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Last updated:

April 8, 2022


4 weeks

This course includes:

4 weeks

Badge on Completion

Certificate of completion

4 weeks


Industrial hygiene is the science of protecting and enhancing the health and safety of people at work and in their communities. Health and safety hazards cover a wide range of chemical, physical, biological and ergonomic stressors.

Industrial hygiene has been defined as “that science and art devoted to the anticipation, recognition, evaluation, and control of those environmental factors or stresses arising in or from the workplace, which may cause sickness, impaired health and well-being, or significant discomfort among workers or among the citizens of the community.” Industrial hygienists use environmental monitoring and analytical methods to detect the extent of worker exposure and employ engineering, work practice controls, and other methods to control potential health hazards.

What Is an Industrial Hygienist?

An industrial hygienist is a highly trained, usually certified expert who works to reduce safety risks and hazards in an industrial setting. These professionals focus their days on developing programs and strategies to improve safety. They often work with Environmental Health and Safety Managers to develop proper safety protocols. Common job duties of an industrial hygienist include the following:
  • Assess an industrial facility to determine what hazardous practices or conditions are present within it
  • Develop new strategies and procedures that reduce those hazards
  • Oversee the implementation of programs, policies, and procedures for hazard reduction
  • Monitor those programs to ensure they are being followed and that they are effective
  • Conduct on site monitoring, gather and analyze data about safety
  • Conduct studies on new equipment to determine the risks and hazards associated with it
  • Review plans for new installations for safety issues
  • Monitor locations to ensure total compliance with state and federal regulations
  • Create reports and present them to superiors concerning safety within the workplace
In short, an industrial hygienist looks at every aspect of a facility and works to improve the level of safety that the workers have during their daily routine. They may visit multiple locations, and work in a variety of different industries depending on the situation. Good occupational hygiene benefits workers and industry alike, resulting in:
  • Improved worker health and increased life expectancy;
  • Reduction in the number of people who leave employment early through injury or illness;
  • Lower social and health care costs as well as maximizing worker potential;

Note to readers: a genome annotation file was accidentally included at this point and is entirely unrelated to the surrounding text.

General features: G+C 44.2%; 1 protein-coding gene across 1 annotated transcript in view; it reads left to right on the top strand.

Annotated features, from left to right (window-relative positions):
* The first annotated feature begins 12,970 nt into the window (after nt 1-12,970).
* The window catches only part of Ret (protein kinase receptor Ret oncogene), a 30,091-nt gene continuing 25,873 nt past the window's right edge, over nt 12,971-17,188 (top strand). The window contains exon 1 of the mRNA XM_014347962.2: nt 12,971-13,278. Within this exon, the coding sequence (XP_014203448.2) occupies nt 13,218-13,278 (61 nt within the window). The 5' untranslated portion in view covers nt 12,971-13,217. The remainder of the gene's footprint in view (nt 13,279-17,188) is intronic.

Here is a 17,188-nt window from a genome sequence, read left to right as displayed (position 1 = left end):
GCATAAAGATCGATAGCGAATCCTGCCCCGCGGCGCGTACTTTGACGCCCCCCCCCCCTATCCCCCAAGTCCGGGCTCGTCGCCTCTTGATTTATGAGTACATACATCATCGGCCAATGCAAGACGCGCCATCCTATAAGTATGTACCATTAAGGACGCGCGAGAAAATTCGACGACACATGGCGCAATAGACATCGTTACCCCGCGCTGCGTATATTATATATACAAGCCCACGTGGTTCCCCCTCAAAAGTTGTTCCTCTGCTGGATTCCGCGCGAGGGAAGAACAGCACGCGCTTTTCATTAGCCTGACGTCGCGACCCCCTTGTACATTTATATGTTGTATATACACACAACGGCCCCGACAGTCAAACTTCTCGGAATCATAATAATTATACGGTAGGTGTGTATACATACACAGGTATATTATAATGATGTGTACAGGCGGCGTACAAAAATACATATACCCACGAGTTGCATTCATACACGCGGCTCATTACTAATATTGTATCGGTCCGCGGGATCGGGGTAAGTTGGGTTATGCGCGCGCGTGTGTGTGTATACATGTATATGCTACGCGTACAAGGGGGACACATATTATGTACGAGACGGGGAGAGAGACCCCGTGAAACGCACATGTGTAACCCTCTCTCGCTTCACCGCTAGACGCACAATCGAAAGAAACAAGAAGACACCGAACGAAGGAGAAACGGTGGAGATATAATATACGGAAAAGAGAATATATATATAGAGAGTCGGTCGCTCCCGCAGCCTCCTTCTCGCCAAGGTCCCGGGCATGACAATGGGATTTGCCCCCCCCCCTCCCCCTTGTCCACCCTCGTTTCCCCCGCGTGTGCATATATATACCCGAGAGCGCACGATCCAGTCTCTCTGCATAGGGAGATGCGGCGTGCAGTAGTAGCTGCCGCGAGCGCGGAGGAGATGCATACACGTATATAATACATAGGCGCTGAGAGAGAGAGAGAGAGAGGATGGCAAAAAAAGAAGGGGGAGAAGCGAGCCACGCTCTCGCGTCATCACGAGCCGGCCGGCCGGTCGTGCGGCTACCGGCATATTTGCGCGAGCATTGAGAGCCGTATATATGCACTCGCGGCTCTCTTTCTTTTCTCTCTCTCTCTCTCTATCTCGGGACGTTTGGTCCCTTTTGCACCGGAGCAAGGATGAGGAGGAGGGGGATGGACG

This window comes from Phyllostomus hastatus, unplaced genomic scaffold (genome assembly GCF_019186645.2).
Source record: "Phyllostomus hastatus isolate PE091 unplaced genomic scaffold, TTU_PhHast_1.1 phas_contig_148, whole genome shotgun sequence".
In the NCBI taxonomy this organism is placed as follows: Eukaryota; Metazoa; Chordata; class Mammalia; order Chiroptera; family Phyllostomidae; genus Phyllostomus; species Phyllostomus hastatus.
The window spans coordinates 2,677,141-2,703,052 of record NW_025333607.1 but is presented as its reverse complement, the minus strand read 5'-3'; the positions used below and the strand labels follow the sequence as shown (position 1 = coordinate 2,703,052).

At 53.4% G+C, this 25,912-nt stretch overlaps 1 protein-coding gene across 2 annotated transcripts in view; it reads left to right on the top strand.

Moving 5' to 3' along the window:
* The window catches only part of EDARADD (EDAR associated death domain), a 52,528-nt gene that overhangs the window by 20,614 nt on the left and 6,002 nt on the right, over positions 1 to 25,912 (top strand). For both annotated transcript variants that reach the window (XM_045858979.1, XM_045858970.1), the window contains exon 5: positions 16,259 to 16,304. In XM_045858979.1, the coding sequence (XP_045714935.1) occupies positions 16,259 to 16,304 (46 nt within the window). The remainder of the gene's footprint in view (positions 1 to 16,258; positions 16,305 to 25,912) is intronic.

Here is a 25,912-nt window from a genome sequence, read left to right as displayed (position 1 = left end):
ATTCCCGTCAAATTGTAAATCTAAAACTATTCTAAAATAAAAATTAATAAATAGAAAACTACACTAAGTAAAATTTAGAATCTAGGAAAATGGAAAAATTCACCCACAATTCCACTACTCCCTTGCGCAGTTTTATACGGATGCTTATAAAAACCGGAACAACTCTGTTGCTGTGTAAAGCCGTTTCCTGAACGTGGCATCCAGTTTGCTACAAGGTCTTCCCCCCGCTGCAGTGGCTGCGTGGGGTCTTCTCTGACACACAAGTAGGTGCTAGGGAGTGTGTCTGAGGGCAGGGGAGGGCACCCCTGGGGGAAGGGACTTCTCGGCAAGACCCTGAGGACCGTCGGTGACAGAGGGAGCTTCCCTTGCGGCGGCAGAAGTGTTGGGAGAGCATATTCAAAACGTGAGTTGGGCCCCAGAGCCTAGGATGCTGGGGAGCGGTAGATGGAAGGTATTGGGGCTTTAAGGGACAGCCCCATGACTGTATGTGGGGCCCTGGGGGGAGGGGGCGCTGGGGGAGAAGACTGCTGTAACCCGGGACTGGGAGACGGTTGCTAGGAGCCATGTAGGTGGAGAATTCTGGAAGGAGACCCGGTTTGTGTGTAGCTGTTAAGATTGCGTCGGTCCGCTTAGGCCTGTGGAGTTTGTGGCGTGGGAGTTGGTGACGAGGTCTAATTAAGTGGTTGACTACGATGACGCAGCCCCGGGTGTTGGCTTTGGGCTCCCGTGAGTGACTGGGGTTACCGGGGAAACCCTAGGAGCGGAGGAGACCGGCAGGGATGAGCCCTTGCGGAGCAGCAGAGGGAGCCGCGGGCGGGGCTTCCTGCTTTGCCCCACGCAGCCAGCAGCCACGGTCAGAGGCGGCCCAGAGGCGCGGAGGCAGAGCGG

• More efficient working processes with technological improvements and increased productivity.


Industrial hygienists recognize that engineering, work practice, and administrative controls are the primary means of reducing employee exposure to occupational hazards. Engineering controls minimize employee exposure by either reducing or removing the hazard at the source or isolating the worker from the hazard. Engineering controls include eliminating toxic chemicals and substituting non-toxic chemicals, enclosing work processes or confining work operations, and the installation of general and local ventilation systems. Work practice controls alter the manner in which a task is performed. Some fundamental and easily implemented work practice controls include
  1. Changing existing work practices to follow proper procedures that minimize exposures while operating production and control equipment;
  2. Inspecting and maintaining process and control equipment on a regular basis;
  3. Implementing good housekeeping procedures;
  4. Providing good supervision; and
  5. Mandating that eating, drinking, smoking, chewing tobacco or gum, and applying cosmetics in regulated areas be prohibited.
Administrative controls include controlling employees' exposure by scheduling production and tasks, or both, in ways that minimize exposure levels. For example, the employer might schedule operations with the highest exposure potential during periods when the fewest employees are present. When effective work practices or engineering controls are not feasible or while such controls are being instituted, appropriate personal protective equipment must be used. Examples of personal protective equipment are gloves, safety goggles, helmets, safety shoes, protective clothing, and respirators. To be effective, personal protective equipment must be individually selected, properly fitted and periodically refitted; conscientiously and properly worn; regularly maintained; and replaced, as necessary.

Course Curriculum

    • Industrial Hygiene 00:25:00
    • MSDS Sheets 00:10:00
    • Points of Entry 00:05:00
    • Effects 00:10:00
    • Airborne Contaminants 00:10:00
    • Effects of Airborne Contaminants 00:10:00
    • Common Industrial Hygiene Problems 00:10:00
    • Exposure Thresholds 00:10:00
    • Recognizing Hazards 00:10:00
    • Control 00:10:00
    • Important Laws 00:10:00
    • Confined Space Standard 00:10:00
    • Characteristics 00:10:00
    • Hearing Loss Factors 00:10:00
    • Critical Noise 00:10:00
    • Regulations 00:10:00
    • Workers’ Comp. & Hearing Loss 00:10:00
    • Identifying 00:10:00
    • Noise Controls 00:10:00
    • Preventing 00:10:00
    • General Health and Safety Assessment 4 weeks
    • Industrial Hygiene Training Test 00:45:00

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